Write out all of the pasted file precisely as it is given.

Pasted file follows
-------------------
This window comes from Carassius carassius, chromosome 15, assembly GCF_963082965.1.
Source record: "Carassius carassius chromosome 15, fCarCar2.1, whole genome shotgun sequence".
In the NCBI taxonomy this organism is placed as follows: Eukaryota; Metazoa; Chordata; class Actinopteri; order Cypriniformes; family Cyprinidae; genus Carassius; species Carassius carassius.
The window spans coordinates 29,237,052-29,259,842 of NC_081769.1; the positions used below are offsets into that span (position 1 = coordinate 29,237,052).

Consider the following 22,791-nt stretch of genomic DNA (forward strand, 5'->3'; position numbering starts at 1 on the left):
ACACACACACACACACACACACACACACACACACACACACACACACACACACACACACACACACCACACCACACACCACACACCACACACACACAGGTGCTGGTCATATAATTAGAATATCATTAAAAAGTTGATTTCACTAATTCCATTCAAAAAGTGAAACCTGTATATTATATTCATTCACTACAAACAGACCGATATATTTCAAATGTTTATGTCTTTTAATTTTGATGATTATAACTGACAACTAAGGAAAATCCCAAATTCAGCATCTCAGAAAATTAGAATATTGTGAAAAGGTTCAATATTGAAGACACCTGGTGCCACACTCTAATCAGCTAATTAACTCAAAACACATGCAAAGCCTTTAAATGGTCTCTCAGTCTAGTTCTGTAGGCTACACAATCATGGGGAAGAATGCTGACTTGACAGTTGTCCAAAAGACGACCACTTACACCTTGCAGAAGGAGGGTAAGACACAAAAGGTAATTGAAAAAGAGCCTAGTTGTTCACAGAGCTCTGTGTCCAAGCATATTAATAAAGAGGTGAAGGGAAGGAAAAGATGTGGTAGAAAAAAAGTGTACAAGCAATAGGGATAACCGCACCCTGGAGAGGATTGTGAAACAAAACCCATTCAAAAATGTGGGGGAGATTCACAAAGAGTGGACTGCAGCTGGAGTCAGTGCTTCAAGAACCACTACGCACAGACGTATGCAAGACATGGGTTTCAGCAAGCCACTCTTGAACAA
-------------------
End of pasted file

This window comes from Carassius carassius, chromosome 15, assembly GCF_963082965.1.
Source record: "Carassius carassius chromosome 15, fCarCar2.1, whole genome shotgun sequence".
In the NCBI taxonomy this organism is placed as follows: Eukaryota; Metazoa; Chordata; class Actinopteri; order Cypriniformes; family Cyprinidae; genus Carassius; species Carassius carassius.
The window spans coordinates 29,237,052-29,259,842 of NC_081769.1; the positions used below are offsets into that span (position 1 = coordinate 29,237,052).

Consider the following 22,791-nt stretch of genomic DNA (forward strand, 5'->3'; position numbering starts at 1 on the left):
ACACACACACACACACACACACACACACACACACACACACACACACACACACACACACACACACCACACCACACACCACACACCACACACACACAGGTGCTGGTCATATAATTAGAATATCATTAAAAAGTTGATTTCACTAATTCCATTCAAAAAGTGAAACCTGTATATTATATTCATTCACTACAAACAGACCGATATATTTCAAATGTTTATGTCTTTTAATTTTGATGATTATAACTGACAACTAAGGAAAATCCCAAATTCAGCATCTCAGAAAATTAGAATATTGTGAAAAGGTTCAATATTGAAGACACCTGGTGCCACACTCTAATCAGCTAATTAACTCAAAACACATGCAAAGCCTTTAAATGGTCTCTCAGTCTAGTTCTGTAGGCTACACAATCATGGGGAAGAATGCTGACTTGACAGTTGTCCAAAAGACGACCACTTACACCTTGCAGAAGGAGGGTAAGACACAAAAGGTAATTGAAAAAGAGCCTAGTTGTTCACAGAGCTCTGTGTCCAAGCATATTAATAAAGAGGTGAAGGGAAGGAAAAGATGTGGTAGAAAAAAAGTGTACAAGCAATAGGGATAACCGCACCCTGGAGAGGATTGTGAAACAAAACCCATTCAAAAATGTGGGGGAGATTCACAAAGAGTGGACTGCAGCTGGAGTCAGTGCTTCAAGAACCACTACGCACAGACGTATGCAAGACATGGGTTTCAGCAAGCCACTCTTGAACAA